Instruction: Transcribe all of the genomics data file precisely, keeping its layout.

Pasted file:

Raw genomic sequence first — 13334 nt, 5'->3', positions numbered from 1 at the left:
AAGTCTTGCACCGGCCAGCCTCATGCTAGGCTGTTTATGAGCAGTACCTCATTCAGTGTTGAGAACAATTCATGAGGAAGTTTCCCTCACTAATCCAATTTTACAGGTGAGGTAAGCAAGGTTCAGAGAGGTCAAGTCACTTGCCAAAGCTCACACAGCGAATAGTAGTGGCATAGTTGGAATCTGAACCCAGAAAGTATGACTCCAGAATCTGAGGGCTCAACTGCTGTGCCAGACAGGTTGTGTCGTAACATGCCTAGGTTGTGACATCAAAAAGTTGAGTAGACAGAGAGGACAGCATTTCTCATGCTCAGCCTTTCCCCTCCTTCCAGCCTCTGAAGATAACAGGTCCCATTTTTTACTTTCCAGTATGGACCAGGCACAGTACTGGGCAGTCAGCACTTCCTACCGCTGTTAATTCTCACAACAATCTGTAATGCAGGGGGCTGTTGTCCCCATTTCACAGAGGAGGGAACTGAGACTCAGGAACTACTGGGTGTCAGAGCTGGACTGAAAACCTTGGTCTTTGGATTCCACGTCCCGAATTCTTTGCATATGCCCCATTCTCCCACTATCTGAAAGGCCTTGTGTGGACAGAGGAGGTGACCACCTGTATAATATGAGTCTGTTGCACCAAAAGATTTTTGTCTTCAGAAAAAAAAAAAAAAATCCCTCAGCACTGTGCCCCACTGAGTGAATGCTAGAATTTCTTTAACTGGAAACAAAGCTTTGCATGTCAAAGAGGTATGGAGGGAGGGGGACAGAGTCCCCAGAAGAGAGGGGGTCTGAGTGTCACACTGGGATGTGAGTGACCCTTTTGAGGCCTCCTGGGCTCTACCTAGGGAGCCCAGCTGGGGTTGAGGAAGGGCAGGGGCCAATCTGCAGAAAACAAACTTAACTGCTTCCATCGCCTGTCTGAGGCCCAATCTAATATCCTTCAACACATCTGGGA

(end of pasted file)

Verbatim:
Raw genomic sequence first — 13334 nt, 5'->3', positions numbered from 1 at the left:
AAGTCTTGCACCGGCCAGCCTCATGCTAGGCTGTTTATGAGCAGTACCTCATTCAGTGTTGAGAACAATTCATGAGGAAGTTTCCCTCACTAATCCAATTTTACAGGTGAGGTAAGCAAGGTTCAGAGAGGTCAAGTCACTTGCCAAAGCTCACACAGCGAATAGTAGTGGCATAGTTGGAATCTGAACCCAGAAAGTATGACTCCAGAATCTGAGGGCTCAACTGCTGTGCCAGACAGGTTGTGTCGTAACATGCCTAGGTTGTGACATCAAAAAGTTGAGTAGACAGAGAGGACAGCATTTCTCATGCTCAGCCTTTCCCCTCCTTCCAGCCTCTGAAGATAACAGGTCCCATTTTTTACTTTCCAGTATGGACCAGGCACAGTACTGGGCAGTCAGCACTTCCTACCGCTGTTAATTCTCACAACAATCTGTAATGCAGGGGGCTGTTGTCCCCATTTCACAGAGGAGGGAACTGAGACTCAGGAACTACTGGGTGTCAGAGCTGGACTGAAAACCTTGGTCTTTGGATTCCACGTCCCGAATTCTTTGCATATGCCCCATTCTCCCACTATCTGAAAGGCCTTGTGTGGACAGAGGAGGTGACCACCTGTATAATATGAGTCTGTTGCACCAAAAGATTTTTGTCTTCAGAAAAAAAAAAAAAAATCCCTCAGCACTGTGCCCCACTGAGTGAATGCTAGAATTTCTTTAACTGGAAACAAAGCTTTGCATGTCAAAGAGGTATGGAGGGAGGGGGACAGAGTCCCCAGAAGAGAGGGGGTCTGAGTGTCACACTGGGATGTGAGTGACCCTTTTGAGGCCTCCTGGGCTCTACCTAGGGAGCCCAGCTGGGGTTGAGGAAGGGCAGGGGCCAATCTGCAGAAAACAAACTTAACTGCTTCCATCGCCTGTCTGAGGCCCAATCTAATATCCTTCAACACATCTGGGA